SPAIN is known for its quirky fiestas that go way beyond drinks and music with friends in the town square.
While the town of Buñol in Valencia celebrates its annual “La Tomatina” tomato fight and Pamplona hosts the running of the bulls – where participants are sometimes gored and 16 have been killed since records began in 1910 – the spa town of Lanjaron, in the Alpujarra of Granada, is famous for its crazy water race that takes place every year on the night of June 23, to coincide with the holy day of San Juan.
One of Andalucia’s most popular fiestas, the Lanjaron Water Race attracts people from far and wide, who arrive by coach to complete a 1.5km course through the town center, while being doused with water cold by municipal fire hoses.
It is said that a million liters of water can be deposited during the hour-long race, which attracts 15,000 people when it falls on a Friday or Saturday evening, ie on non-working days. This year, it attracted 8,000, according to Lanjaron town hall. Due to its popularity, guests must purchase a wristband for 5th to participate – a measure introduced in 2017 for crowd control.
The mass water race begins at the stroke of midnight and ends at 1am. A much gentler children’s water run occurs during the day, attracting many local families.
Always a colorful sight, San Juan’s water fight was sorely missed during the two years of the pandemic, when people weren’t allowed to gather en masse.
This year, sheltered from pandemic restrictions, townspeople celebrated their holiday in style, with groups of twenty-somethings rolling buckets of ‘tinto de verano’ and ‘sangria’, and old people dancing on the street with friends and sharing plates of ‘arroz’. Visitors got into the spirit of the event, the town’s bars and restaurants came alive before the big boat race.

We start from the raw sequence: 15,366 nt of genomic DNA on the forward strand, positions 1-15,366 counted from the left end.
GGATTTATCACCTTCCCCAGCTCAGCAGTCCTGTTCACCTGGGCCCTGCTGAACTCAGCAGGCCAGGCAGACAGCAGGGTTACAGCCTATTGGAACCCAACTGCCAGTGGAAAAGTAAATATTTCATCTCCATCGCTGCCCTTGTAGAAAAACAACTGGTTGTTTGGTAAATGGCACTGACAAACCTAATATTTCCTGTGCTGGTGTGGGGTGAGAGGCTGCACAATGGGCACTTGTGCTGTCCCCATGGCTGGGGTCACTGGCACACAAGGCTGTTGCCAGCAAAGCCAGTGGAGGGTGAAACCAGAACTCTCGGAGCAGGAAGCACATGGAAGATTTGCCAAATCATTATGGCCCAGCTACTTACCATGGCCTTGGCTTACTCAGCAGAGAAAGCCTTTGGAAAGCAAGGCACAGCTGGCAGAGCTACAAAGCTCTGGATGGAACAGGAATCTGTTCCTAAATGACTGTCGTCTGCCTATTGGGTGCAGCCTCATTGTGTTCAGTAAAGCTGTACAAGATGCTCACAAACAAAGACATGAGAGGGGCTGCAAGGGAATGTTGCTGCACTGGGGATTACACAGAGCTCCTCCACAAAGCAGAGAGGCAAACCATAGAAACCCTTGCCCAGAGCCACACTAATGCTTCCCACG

Local businesses told the Olive press they were particularly busy. Hotel Andalucia’s receptionist said she hadn’t stopped checking in guests all day, while Bernard Campos of Mundo de Vinylo had his hands full printing out fiesta-related t-shirts. He said: “Lanjarón’s businesses are very happy to be back to normal.”
Said Verna Coggins, a resident of Cadiar, who traveled to Lanjaron to see the tribal drummers, who appeared ahead of the main event, said: “It’s great to see such a community spirit, now that the pandemic is over, and we can have our parties again. It looks like a typical Spanish fiesta right now, but I’m sure that will change later!
Alistair Camberlin, who lives in central Lanjaron, said: “As a local, June is my favorite time of year because everyone comes together to celebrate one of the best fiestas in Spain. .”
Estate agent Matthew Wood said: “It’s great to see the true spirit of Lanajron in full swing. The event is well organized and puts Lanajron on the tourism map. These events attract thousands of people and showcase the city’s assets.
At the stroke of midnight, while some hid from the water frolic madness – behind the carefully sealed doors of the city’s various hotels and private properties – others donned bathing suits or raincoats to run down the main street . Some had disguised themselves as nuns and priests. Chants of ‘Seven Nation Army’ and ‘Mucho Agua’ echoed through the city, as revelers made their way to the plaza, to enjoy DJs during a ‘Water Party’ which continued with music techno until dawn.
In addition to the famous water fight, other attractions of the Feast of San Juan in Lanjaron include the “Publica” (parade of disguises), which always takes place on Saturdays, a competition of water jets in the street main and a challenge to climb a greasy pole to dislodge a ‘jamon serrano’.
This year, Lanjaron also held an exhibition of historic fiesta posters at the Museo de Agua, down town. The party was born in 1979 and was declared Andalusian Party of Tourist Interest in 2018.